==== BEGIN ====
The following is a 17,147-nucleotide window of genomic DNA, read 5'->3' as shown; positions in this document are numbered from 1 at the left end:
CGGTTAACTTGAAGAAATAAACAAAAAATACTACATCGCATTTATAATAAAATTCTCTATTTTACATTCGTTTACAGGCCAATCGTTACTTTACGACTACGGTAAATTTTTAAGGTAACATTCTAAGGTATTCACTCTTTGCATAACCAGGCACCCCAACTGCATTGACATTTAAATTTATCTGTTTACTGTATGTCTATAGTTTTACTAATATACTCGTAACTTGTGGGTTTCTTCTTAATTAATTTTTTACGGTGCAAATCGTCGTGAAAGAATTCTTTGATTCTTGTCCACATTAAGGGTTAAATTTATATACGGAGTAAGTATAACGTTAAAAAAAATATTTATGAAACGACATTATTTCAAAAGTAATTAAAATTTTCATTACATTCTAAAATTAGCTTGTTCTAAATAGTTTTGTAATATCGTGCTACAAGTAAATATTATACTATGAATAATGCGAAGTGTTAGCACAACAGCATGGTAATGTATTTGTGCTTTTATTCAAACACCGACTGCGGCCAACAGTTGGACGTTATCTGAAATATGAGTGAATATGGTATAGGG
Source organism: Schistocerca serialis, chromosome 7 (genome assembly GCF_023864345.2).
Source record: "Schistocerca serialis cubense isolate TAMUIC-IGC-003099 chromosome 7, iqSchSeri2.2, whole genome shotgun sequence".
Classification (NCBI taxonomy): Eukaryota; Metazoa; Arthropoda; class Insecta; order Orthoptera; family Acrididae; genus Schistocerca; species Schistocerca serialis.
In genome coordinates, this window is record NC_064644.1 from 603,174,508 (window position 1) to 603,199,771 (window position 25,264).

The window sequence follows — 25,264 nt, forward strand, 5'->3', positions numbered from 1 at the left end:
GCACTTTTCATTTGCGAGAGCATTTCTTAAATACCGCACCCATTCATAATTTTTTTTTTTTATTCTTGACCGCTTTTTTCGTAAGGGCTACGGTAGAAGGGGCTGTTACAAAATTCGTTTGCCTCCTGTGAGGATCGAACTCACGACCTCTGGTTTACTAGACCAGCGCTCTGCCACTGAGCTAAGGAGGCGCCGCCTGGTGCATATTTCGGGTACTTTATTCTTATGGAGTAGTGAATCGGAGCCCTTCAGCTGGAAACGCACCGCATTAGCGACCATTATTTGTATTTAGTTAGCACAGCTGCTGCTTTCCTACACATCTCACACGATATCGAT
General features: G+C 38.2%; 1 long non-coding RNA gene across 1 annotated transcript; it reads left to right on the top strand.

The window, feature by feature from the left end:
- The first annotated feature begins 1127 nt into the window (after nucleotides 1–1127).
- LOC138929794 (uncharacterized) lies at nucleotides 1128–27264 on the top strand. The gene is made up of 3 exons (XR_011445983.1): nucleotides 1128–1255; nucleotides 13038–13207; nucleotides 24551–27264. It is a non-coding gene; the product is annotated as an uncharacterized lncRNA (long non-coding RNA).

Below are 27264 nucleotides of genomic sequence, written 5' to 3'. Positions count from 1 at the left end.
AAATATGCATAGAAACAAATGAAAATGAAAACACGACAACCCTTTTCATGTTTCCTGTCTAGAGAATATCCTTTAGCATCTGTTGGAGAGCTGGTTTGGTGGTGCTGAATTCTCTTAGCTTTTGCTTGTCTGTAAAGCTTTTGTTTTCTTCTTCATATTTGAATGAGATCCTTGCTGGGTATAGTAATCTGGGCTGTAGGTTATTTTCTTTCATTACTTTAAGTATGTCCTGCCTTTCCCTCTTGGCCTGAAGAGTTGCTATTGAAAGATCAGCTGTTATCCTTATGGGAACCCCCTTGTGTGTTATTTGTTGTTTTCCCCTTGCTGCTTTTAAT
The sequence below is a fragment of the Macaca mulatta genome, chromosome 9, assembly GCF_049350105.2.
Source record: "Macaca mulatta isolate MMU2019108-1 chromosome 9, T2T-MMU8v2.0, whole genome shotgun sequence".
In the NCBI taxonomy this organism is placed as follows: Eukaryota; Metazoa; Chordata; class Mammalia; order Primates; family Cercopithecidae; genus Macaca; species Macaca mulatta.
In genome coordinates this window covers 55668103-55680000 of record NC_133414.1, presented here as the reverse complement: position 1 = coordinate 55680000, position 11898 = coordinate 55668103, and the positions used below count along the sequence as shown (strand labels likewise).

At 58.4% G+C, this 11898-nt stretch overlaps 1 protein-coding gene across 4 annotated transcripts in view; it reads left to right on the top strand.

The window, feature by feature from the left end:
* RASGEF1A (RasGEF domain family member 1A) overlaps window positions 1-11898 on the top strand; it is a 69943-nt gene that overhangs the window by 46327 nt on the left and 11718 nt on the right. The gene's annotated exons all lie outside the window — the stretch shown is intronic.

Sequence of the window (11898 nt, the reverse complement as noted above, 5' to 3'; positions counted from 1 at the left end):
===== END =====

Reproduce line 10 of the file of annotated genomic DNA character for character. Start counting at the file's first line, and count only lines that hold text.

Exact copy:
The window, feature by feature from the left end: